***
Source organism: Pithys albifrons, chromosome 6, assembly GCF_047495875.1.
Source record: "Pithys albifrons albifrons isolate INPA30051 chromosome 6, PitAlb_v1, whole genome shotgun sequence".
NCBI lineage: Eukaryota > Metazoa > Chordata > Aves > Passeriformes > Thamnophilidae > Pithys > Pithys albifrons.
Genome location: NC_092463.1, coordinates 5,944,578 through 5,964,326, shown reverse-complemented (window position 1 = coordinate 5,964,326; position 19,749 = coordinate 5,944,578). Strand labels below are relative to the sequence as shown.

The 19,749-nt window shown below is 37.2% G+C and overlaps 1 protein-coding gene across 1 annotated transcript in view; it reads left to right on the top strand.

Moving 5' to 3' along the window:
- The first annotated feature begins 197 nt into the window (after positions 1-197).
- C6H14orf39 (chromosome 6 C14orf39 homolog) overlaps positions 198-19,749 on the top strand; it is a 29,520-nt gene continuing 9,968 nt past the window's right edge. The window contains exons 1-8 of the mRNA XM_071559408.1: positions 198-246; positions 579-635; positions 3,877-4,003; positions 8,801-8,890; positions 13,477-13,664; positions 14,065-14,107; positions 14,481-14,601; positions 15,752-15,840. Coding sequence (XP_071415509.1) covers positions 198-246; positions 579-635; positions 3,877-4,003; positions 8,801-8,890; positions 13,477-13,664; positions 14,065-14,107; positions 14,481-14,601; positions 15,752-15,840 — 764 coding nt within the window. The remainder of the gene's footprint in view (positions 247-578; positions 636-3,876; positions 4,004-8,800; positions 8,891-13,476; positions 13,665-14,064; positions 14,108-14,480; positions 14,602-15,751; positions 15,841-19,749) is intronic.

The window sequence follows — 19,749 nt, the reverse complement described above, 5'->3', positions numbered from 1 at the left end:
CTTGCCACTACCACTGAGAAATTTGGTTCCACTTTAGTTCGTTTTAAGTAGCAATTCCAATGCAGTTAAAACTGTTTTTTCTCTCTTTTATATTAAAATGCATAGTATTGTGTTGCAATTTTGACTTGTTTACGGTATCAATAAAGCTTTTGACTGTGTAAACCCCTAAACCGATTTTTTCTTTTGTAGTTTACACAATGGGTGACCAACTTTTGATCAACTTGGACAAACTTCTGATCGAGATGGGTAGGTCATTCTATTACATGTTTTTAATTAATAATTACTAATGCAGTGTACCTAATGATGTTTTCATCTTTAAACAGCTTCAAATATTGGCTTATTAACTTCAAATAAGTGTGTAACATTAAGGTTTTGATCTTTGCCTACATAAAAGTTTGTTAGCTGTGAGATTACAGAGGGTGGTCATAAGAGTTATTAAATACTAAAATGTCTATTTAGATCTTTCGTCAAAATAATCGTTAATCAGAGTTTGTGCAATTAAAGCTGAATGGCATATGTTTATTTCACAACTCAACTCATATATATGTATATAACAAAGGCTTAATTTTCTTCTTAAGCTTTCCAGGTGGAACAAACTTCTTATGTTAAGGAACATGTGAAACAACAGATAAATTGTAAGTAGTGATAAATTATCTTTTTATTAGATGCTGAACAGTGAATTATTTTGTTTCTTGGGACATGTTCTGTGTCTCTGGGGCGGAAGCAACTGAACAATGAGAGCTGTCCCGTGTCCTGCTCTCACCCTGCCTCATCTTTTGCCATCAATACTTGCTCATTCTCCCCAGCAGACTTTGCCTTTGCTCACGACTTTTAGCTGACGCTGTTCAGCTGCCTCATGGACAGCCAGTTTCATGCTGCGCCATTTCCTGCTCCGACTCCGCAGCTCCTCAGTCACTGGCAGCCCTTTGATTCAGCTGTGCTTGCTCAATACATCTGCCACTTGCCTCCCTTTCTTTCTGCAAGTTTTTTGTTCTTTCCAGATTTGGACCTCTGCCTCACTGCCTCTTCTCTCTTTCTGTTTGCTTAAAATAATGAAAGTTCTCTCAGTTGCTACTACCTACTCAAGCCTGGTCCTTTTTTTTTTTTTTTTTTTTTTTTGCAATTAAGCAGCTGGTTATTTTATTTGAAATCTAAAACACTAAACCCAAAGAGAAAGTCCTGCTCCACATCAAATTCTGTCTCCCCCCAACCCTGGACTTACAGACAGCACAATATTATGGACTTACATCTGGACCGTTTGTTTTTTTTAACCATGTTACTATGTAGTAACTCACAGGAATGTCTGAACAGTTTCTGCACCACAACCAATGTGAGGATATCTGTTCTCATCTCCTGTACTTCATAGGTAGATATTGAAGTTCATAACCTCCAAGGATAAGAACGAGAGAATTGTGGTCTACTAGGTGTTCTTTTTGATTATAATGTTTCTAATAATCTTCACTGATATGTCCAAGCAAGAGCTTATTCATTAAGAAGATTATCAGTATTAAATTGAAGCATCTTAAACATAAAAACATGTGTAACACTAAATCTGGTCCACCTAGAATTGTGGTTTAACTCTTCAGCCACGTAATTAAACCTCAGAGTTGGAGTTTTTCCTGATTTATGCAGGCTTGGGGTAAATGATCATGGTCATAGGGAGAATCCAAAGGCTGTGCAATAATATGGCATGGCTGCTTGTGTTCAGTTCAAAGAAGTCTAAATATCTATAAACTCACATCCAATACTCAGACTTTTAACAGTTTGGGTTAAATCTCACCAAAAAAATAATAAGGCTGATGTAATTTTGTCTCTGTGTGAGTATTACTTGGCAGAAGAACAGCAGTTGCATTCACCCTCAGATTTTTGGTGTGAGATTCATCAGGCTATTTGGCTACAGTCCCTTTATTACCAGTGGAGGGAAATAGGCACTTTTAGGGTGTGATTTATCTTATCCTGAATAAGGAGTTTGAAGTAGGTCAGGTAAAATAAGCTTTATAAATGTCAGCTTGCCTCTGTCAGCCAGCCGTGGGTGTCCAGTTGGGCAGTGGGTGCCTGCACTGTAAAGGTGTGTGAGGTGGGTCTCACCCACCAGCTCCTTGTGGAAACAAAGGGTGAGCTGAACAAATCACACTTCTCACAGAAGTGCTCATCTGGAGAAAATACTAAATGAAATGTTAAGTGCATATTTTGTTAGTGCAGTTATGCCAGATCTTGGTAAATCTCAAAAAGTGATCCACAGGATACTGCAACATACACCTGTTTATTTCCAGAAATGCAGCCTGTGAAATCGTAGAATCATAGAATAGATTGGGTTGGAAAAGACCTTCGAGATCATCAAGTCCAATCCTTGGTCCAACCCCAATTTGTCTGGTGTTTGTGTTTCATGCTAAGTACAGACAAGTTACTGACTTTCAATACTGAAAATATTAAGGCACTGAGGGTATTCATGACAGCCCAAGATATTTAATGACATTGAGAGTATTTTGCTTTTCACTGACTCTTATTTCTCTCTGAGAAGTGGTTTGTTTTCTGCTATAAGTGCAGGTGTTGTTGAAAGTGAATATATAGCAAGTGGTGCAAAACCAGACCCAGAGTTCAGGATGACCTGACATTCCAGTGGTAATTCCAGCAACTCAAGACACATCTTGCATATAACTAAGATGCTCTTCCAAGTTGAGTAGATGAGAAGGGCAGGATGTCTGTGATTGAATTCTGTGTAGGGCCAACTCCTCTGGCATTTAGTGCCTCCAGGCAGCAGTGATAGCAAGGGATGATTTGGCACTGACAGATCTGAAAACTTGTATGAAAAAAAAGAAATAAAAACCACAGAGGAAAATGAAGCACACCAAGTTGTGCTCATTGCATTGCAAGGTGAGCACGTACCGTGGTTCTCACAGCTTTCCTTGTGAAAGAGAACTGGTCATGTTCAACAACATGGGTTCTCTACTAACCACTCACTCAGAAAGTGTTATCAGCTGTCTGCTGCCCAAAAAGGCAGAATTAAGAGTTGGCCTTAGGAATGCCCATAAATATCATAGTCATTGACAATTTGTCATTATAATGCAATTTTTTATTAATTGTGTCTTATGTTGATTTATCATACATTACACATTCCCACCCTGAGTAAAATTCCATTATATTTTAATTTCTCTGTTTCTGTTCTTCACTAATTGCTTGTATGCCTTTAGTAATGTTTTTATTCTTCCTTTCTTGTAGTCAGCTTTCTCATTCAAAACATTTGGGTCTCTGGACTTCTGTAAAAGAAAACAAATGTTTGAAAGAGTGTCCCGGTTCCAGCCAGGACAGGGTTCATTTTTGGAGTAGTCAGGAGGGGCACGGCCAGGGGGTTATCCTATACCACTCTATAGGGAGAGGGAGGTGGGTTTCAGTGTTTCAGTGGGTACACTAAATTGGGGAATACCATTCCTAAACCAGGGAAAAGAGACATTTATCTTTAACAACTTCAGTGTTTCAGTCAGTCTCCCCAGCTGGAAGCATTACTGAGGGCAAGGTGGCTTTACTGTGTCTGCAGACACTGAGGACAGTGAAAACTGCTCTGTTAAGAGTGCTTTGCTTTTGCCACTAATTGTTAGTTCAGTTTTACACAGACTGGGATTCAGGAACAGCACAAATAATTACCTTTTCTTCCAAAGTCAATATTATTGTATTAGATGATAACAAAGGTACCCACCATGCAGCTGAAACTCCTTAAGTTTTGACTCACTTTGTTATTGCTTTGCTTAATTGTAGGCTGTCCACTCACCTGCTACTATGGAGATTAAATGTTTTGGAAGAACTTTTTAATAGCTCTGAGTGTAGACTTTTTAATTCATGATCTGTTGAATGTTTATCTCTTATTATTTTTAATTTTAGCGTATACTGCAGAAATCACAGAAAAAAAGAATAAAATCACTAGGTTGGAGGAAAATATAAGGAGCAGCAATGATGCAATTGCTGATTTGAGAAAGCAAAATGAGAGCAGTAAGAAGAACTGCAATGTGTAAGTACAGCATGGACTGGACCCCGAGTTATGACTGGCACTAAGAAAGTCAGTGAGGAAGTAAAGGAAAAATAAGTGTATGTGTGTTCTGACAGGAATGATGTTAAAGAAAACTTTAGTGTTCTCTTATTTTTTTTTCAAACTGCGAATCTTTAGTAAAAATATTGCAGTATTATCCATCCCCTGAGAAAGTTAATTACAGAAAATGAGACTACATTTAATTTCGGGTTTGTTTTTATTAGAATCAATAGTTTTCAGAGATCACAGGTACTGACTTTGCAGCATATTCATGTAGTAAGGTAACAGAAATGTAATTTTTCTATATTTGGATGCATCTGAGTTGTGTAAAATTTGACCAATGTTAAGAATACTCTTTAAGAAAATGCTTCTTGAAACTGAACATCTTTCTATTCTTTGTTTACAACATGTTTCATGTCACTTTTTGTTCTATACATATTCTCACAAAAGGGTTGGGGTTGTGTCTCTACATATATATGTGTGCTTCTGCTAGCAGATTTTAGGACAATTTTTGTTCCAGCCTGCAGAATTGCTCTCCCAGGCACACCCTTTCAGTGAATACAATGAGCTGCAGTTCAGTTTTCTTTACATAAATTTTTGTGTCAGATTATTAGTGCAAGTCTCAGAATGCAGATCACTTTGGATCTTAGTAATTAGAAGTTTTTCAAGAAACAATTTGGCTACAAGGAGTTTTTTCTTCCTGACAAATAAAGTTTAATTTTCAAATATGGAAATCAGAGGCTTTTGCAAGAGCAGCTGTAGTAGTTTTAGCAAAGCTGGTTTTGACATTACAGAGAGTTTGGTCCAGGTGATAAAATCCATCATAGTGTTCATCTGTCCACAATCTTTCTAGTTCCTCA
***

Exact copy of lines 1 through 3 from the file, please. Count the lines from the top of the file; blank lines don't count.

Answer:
Source organism: Pithys albifrons, chromosome 6, assembly GCF_047495875.1.
Source record: "Pithys albifrons albifrons isolate INPA30051 chromosome 6, PitAlb_v1, whole genome shotgun sequence".
NCBI lineage: Eukaryota > Metazoa > Chordata > Aves > Passeriformes > Thamnophilidae > Pithys > Pithys albifrons.